NEW YORK — Vivendi Universal is considering an initial public offering of Vivendi Universal Entertainment as a “fallback” if it doesn’t like the bids that come in later this month for its U.S. showbiz assets, chief financial officer Jacques Espinasse said Tuesday.
As potential buyers study VUE’s books, Espinasse clearly wants to fan the flames, reminding investors that Viv U turned down a $7 billion check from Vodafone last fall for its stake in Cegetel because that wasn’t enough money.
Instead, the French conglom paid $4 billion to boost its own Cegetel holding — a “complicated” decision “we haven’t regretted for a single day,” he said.
Espinasse was speaking at a Deutsche Bank media conference in Gotham. It’s the first time a Viv U exec has hit the U.S. conference circuit since former CEO Jean-Marie Messier, as the company seeks to sell Wall Street on its newly minted strategy. Execs are also giving presentations in London and Paris.
Espinasse said that by next year, Viv U will be a big telco alongside a renewed Canal Plus. He expects Viv will also retain all or part of Universal Music.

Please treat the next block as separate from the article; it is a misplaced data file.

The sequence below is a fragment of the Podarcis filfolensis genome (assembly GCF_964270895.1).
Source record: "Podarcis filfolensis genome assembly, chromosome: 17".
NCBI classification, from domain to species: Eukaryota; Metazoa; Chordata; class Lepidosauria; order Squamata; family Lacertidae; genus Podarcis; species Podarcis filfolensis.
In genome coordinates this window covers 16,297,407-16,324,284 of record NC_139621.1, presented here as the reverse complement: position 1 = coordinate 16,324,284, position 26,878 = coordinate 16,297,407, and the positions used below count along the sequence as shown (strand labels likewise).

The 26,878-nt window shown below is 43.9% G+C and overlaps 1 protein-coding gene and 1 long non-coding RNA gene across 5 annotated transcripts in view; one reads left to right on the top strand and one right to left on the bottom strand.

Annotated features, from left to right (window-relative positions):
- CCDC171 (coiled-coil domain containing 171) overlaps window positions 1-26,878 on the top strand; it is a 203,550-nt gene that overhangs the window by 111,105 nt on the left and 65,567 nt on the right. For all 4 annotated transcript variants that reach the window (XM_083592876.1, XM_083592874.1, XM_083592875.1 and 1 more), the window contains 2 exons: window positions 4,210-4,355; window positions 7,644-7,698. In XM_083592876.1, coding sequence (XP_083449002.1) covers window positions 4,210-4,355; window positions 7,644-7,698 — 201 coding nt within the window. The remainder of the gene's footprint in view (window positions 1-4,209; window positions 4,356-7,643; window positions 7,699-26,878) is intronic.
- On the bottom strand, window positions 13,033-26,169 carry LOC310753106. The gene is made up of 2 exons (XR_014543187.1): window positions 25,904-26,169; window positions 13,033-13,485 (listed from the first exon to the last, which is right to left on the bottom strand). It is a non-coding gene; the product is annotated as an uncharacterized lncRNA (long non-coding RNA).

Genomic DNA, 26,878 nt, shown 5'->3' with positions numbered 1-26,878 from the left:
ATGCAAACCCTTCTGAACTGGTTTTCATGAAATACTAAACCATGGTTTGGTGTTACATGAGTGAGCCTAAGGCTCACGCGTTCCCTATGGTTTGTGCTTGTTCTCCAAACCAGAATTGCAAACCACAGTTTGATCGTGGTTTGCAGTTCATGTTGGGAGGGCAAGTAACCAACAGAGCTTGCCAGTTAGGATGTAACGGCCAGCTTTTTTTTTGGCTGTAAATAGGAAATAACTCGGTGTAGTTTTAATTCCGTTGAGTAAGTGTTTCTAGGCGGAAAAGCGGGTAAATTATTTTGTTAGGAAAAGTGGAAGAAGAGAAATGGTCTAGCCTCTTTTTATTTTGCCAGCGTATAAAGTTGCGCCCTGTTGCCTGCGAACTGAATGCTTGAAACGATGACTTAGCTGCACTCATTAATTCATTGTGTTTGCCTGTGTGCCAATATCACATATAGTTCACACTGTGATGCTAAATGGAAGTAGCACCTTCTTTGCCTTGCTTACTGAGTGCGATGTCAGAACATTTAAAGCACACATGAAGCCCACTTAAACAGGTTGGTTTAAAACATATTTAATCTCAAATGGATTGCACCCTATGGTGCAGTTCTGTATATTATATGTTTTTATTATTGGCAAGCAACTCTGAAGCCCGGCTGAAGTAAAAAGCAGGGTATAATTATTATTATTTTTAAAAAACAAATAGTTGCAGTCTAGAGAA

Bids up in air
It’s not clear what that portends for bids by Marvin Davis and Edgar Bronfman Jr., both of whom want to buy all the U.S. entertainment assets, including music.
Espinasse dismissed reports of potentially huge tax liabilities attached to a sale.
Viv U would owe Barry Diller that famous $2 billion only if it sells VUE “in the most cumbersome and stupid way” — that is, breaking out the pieces and selling them separately. If it unloads VUE in a package, there’s no penalty.
“If we sell to someone only interested in TV, we could buy back the theme parks and buy back the studio” and resell them, he noted. If it’s legal, that solution would open the playing field to a wider range of buyers since it would save them the trouble of unloading unwanted assets themselves.
Viacom, for instance, has said it mostly covets the Sci Fi cable net. GE’s NBC might want Universal’s TV studio plus USA and Sci Fi.
Meanwhile, while Espinasse praised Universal Pictures and the recent box office muscle of “Bruce Almighty,” the studio still seems to be rather unpopular among potential bidders. Espinasse, however, said Viv U does have buyers interested in the studio and theme parks.
Espinasse explained that another $400 million tax to the Bronfman family comes due only if Viv U sells all of VUE and all of Universal Music at once, which it won’t do.
As for another disputed $620 million payment Diller is demanding — a tax on preferred shares — Espinasse said that’s a straight difference of opinion and contract interpretation. “Diller’s saying we have to pay him … We are saying we don’t have to pay.”
Vivendi is asking for formal bids by mid to late June. The only official offer on the table is still the one backed by the Davis consortium, which is offering about $18 billion for a controlling stake of VUE and Universal Music.